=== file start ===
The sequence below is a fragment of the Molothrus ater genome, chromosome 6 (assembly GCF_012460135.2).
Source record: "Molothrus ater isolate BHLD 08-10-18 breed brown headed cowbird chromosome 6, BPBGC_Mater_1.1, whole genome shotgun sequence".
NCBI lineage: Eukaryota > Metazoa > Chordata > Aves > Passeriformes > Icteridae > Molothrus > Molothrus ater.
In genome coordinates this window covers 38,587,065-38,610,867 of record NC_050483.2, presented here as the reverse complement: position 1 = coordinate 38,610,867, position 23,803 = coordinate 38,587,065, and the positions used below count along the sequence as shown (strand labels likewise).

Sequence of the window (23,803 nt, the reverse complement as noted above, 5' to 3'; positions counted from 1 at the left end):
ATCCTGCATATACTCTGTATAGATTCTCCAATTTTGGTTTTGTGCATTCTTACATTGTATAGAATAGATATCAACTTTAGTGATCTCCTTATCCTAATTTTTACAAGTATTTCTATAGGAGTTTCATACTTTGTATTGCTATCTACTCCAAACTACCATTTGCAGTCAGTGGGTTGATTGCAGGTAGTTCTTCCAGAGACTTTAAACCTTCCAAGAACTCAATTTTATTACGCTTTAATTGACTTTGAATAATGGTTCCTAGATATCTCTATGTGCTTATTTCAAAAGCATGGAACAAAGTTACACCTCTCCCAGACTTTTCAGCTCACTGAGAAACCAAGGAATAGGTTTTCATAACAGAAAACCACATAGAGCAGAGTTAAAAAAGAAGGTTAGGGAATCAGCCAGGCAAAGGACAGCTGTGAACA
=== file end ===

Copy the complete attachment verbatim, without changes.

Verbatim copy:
The sequence below is a fragment of the Molothrus ater genome, chromosome 6 (assembly GCF_012460135.2).
Source record: "Molothrus ater isolate BHLD 08-10-18 breed brown headed cowbird chromosome 6, BPBGC_Mater_1.1, whole genome shotgun sequence".
NCBI lineage: Eukaryota > Metazoa > Chordata > Aves > Passeriformes > Icteridae > Molothrus > Molothrus ater.
In genome coordinates this window covers 38,587,065-38,610,867 of record NC_050483.2, presented here as the reverse complement: position 1 = coordinate 38,610,867, position 23,803 = coordinate 38,587,065, and the positions used below count along the sequence as shown (strand labels likewise).

Sequence of the window (23,803 nt, the reverse complement as noted above, 5' to 3'; positions counted from 1 at the left end):
ATCCTGCATATACTCTGTATAGATTCTCCAATTTTGGTTTTGTGCATTCTTACATTGTATAGAATAGATATCAACTTTAGTGATCTCCTTATCCTAATTTTTACAAGTATTTCTATAGGAGTTTCATACTTTGTATTGCTATCTACTCCAAACTACCATTTGCAGTCAGTGGGTTGATTGCAGGTAGTTCTTCCAGAGACTTTAAACCTTCCAAGAACTCAATTTTATTACGCTTTAATTGACTTTGAATAATGGTTCCTAGATATCTCTATGTGCTTATTTCAAAAGCATGGAACAAAGTTACACCTCTCCCAGACTTTTCAGCTCACTGAGAAACCAAGGAATAGGTTTTCATAACAGAAAACCACATAGAGCAGAGTTAAAAAAGAAGGTTAGGGAATCAGCCAGGCAAAGGACAGCTGTGAACA